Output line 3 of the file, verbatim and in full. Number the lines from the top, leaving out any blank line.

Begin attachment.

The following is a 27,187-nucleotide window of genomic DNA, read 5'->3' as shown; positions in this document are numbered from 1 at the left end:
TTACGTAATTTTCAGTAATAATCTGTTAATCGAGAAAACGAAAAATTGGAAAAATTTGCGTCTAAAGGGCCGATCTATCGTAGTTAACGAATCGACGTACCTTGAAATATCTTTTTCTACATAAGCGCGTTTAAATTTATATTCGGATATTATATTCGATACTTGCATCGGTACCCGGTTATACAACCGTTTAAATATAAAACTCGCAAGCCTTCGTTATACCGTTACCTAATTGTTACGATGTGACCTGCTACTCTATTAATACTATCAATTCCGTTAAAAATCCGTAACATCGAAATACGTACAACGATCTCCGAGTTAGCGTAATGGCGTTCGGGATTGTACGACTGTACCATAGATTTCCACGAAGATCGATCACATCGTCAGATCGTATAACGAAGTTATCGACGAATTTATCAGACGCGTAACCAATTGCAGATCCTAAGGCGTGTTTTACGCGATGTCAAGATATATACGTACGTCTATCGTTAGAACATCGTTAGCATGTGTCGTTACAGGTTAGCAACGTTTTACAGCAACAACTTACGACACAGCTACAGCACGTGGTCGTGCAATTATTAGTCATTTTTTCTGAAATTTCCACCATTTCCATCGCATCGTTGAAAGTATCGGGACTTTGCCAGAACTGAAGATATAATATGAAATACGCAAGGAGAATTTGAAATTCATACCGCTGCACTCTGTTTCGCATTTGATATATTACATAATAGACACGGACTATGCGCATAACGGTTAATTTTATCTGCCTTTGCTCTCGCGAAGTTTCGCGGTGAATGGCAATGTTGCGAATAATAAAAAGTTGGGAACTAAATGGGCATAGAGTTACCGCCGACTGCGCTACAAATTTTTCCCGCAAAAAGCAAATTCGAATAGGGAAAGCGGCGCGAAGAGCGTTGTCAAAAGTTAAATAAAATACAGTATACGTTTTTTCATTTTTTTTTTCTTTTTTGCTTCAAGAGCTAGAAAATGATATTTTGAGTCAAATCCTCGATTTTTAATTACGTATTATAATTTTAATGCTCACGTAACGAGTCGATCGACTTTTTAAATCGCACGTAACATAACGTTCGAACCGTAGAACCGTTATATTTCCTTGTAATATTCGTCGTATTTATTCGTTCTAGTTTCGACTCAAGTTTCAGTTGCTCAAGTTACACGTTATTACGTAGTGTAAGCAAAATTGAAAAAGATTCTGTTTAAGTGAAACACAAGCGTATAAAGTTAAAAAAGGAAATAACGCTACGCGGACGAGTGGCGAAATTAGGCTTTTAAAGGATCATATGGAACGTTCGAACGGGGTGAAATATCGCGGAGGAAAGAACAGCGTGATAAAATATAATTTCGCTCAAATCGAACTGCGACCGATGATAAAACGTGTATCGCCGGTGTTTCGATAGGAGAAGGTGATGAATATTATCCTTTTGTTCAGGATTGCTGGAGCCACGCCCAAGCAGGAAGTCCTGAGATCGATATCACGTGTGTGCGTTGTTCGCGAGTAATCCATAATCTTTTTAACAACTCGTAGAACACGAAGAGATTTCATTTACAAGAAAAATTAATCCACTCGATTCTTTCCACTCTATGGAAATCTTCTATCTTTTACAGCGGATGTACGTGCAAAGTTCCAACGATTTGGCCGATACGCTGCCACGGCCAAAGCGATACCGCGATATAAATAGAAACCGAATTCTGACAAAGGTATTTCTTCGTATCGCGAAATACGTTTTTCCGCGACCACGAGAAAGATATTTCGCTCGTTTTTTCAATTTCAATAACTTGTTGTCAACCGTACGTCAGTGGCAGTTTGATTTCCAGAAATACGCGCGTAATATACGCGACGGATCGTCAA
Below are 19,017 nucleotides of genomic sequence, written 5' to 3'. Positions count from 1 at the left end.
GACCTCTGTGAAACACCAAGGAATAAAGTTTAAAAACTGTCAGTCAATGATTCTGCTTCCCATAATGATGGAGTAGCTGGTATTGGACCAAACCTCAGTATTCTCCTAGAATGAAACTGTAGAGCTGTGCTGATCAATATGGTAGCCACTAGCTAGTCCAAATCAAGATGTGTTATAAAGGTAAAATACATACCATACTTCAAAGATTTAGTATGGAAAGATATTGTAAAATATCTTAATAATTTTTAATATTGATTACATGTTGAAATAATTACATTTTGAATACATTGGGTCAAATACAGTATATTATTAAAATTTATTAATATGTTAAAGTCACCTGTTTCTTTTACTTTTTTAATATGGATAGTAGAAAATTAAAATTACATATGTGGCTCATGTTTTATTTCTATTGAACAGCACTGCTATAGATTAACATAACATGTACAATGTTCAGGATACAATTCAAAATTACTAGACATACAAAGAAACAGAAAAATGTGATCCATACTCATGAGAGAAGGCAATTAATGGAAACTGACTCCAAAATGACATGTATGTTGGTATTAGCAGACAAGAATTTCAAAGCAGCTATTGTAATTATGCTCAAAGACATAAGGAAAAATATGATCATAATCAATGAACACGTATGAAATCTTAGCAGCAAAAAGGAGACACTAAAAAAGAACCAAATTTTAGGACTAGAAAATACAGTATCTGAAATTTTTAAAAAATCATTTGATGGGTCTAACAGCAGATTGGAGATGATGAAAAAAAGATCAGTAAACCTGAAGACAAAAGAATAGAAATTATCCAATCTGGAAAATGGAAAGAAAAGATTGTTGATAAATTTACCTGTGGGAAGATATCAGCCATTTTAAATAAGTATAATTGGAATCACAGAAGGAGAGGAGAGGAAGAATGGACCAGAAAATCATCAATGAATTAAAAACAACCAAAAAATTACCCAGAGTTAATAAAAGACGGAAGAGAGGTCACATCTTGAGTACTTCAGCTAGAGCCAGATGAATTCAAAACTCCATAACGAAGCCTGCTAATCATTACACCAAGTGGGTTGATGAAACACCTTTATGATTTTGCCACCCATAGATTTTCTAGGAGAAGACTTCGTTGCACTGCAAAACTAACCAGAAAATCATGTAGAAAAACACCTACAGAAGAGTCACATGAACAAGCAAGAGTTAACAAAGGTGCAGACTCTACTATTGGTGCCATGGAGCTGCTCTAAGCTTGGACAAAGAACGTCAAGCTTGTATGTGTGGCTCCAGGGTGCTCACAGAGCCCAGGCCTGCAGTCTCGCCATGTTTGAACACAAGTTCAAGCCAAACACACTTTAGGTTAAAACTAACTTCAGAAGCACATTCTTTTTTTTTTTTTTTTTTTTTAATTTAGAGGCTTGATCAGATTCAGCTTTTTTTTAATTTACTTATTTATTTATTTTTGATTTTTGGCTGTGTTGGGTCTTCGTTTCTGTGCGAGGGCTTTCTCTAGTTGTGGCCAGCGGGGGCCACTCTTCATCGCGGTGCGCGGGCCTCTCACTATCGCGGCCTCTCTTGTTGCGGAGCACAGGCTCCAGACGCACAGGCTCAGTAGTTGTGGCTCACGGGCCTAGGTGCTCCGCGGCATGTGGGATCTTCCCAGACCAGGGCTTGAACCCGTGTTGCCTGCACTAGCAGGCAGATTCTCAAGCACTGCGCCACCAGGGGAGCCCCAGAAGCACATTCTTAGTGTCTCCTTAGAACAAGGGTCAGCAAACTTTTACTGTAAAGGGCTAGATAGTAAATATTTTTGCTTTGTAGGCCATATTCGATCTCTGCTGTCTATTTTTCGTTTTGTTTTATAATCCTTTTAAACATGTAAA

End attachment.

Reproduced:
Below are 19,017 nucleotides of genomic sequence, written 5' to 3'. Positions count from 1 at the left end.